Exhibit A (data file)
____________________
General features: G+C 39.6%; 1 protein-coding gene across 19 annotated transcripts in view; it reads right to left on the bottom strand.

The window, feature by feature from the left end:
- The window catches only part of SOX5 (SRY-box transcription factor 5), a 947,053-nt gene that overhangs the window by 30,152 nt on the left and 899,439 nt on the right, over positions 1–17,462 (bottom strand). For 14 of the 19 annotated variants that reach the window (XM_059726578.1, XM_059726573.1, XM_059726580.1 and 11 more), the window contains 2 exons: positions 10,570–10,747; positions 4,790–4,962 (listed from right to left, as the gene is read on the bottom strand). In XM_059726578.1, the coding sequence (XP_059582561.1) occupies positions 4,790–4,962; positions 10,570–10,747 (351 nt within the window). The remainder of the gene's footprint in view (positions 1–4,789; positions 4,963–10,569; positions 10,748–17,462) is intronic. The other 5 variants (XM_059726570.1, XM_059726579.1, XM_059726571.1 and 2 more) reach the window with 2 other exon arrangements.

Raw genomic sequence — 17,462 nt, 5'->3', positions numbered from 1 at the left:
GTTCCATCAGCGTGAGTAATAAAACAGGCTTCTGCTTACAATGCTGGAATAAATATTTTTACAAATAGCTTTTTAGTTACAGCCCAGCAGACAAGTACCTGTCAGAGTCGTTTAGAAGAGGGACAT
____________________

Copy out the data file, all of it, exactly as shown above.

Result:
General features: G+C 39.6%; 1 protein-coding gene across 19 annotated transcripts in view; it reads right to left on the bottom strand.

The window, feature by feature from the left end:
- The window catches only part of SOX5 (SRY-box transcription factor 5), a 947,053-nt gene that overhangs the window by 30,152 nt on the left and 899,439 nt on the right, over positions 1–17,462 (bottom strand). For 14 of the 19 annotated variants that reach the window (XM_059726578.1, XM_059726573.1, XM_059726580.1 and 11 more), the window contains 2 exons: positions 10,570–10,747; positions 4,790–4,962 (listed from right to left, as the gene is read on the bottom strand). In XM_059726578.1, the coding sequence (XP_059582561.1) occupies positions 4,790–4,962; positions 10,570–10,747 (351 nt within the window). The remainder of the gene's footprint in view (positions 1–4,789; positions 4,963–10,569; positions 10,748–17,462) is intronic. The other 5 variants (XM_059726570.1, XM_059726579.1, XM_059726571.1 and 2 more) reach the window with 2 other exon arrangements.

Raw genomic sequence — 17,462 nt, 5'->3', positions numbered from 1 at the left:
GTTCCATCAGCGTGAGTAATAAAACAGGCTTCTGCTTACAATGCTGGAATAAATATTTTTACAAATAGCTTTTTAGTTACAGCCCAGCAGACAAGTACCTGTCAGAGTCGTTTAGAAGAGGGACAT